How to make a Sheet of Artistamps with Adobe PhotoShop

[Note: I  may earn a commission if you purchase something I’ve linked to.]

If you’re new to Adobe’s PhotoShop program, it can be overwhelming to figure out all the fabulous bells & whistles it offers. However, it’s a wonderful tool for artistamps!

When I wrote this article around 2002, I was using Adobe 5.0. The commands may vary slightly if you’re using a different version, but the concepts remain the same.

If you have an image that you’ve created with (or scanned into) Adobe, here are the steps to repeat it easily, so the image fills a page of artistamps when you print it:

1. Select the image you want to use. This means it should be surrounded by dotted lines indicating that the Adobe program has “selected” it. If you don’t know how to do this, go into Adobe’s Help menu and look up “selecting an area.”

2. Go into the Edit menu, select Define and then Define Pattern. (Some programs go directly to Define Pattern.) Your image is now saved in Adobe’s short-term memory.

3. Delete your original image, by clicking on the X on the image window, or you can just delete the layer with the image by using Layer–>Delete Layer.

4. Either enlarge that emply window/layer (if you merely deleted the layer) so the Image Size is slightly smaller than the paper you’ll be printing on –OR– (if you clicked on the X and removed the entire image) create a new image (File–>New) in that size.

I like to work with an image that’s about 7″ x 10″ for paper that’s 8.5″ x 11″.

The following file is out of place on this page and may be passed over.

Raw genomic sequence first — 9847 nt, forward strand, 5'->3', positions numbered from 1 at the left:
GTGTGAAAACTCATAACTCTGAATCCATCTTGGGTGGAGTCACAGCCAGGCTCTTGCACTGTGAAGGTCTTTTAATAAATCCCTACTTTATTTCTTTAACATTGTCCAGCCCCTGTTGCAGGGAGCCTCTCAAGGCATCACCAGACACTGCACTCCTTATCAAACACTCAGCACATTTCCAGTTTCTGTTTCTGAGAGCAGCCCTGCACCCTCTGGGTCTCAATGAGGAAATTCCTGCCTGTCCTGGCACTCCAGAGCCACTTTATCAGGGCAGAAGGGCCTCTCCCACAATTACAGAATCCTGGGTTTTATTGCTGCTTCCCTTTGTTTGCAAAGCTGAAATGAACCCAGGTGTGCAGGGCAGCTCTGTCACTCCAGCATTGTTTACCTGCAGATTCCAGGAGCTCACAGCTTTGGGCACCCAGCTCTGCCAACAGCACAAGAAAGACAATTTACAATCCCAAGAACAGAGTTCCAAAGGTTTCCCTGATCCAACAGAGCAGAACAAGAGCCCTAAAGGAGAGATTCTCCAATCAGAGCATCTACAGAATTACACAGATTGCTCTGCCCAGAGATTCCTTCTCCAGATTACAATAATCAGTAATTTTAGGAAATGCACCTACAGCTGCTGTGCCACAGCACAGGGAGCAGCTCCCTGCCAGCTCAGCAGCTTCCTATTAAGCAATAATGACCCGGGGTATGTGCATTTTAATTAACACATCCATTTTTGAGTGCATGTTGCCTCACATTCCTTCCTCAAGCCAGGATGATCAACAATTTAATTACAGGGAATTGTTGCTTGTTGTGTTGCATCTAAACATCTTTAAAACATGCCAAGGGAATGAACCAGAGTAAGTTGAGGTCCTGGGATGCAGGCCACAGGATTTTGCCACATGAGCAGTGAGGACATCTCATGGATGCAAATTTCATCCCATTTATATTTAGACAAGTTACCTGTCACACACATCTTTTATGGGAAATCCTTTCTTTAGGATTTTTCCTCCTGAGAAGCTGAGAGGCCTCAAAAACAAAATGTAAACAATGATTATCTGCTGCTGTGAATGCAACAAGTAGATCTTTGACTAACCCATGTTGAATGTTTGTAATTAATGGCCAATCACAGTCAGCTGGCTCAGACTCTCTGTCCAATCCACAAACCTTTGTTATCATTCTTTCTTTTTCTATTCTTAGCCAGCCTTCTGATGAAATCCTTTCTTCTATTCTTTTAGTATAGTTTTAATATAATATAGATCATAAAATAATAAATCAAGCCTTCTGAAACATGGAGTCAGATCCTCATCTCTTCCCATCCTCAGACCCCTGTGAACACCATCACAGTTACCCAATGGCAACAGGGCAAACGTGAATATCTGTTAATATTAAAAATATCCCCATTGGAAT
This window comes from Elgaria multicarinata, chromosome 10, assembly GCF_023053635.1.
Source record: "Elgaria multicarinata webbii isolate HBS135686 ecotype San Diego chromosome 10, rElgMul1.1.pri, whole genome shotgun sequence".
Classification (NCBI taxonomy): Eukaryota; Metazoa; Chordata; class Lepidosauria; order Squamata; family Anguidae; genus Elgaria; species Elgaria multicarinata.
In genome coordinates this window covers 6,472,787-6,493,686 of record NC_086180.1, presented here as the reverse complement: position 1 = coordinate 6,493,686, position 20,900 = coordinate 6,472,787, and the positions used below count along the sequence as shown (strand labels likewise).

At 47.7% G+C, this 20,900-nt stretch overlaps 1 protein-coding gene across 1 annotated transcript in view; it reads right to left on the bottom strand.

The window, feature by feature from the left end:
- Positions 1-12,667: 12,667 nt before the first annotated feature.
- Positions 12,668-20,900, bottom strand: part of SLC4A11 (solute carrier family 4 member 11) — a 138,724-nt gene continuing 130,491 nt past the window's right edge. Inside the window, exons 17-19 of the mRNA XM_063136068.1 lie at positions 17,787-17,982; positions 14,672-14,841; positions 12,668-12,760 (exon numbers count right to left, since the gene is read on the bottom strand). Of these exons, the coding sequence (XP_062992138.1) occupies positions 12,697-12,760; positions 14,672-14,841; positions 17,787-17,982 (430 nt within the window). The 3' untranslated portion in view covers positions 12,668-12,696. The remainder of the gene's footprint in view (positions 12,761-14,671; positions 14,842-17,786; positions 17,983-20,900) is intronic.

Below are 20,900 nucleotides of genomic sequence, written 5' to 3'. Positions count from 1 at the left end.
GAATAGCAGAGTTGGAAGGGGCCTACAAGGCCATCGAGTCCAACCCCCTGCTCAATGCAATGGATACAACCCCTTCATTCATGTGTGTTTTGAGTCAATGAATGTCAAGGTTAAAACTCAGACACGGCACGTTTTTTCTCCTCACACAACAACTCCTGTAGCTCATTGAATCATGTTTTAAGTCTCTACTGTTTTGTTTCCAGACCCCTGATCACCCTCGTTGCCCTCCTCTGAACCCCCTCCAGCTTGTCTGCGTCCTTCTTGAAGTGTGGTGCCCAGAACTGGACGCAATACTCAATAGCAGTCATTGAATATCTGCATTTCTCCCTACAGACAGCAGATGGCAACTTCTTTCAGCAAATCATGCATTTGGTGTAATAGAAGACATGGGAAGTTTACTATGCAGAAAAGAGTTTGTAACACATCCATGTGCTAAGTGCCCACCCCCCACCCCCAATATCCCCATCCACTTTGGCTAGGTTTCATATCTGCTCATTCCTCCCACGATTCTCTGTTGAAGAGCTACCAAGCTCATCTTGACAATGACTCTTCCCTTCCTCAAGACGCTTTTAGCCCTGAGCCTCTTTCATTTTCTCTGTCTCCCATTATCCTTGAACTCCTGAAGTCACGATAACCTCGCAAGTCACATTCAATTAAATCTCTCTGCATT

5. Select the entire image/layer. You can do this by hitting Control-A, or by right clicking and choosing Select All.

6. Right click inside the new image/layer, select Fill and then choose Pattern. Your image, repeated to fill the new size, will appear. If you are happy with what you see, you’re ready to print.

7. If your new, repeated image isn’t tidy–and it usually isn’t–you’ll want to remove (crop) the partial images. Use your Select Area tool to surround all of the complete images. Then choose Image and Crop so the loose pieces vanish. Now you’re ready to print.

8. If you’re using nice (price-y) paper for your finished product, it’s a good idea to print a “proof” copy on plain (cheap) paper, to make certain the finished plate of stamps looks pleasing.

If positioning is key, you may want to print on tracing vellum first, lay it over the paper you’ll be using for the finished product, and see if it lines up okay.

9. After you’ve printed your stamps and are ready to close your Adobe program, save just ONE copy of the stamp image, using the Crop feature. You can save the entire repeated image if you like, but that can take up a lot of disk space if your hard drive is nearly full.

Cheatsheet version:

1. Select image area
2. Edit–>Define–>Pattern
3. Delete original image
4. Create new image in size to fit on printer paper
5. Right click to Select All
6. Right click inside area, choose Fill–>Pattern


[Note: I  may earn a commission if you purchase something I’ve linked to.]

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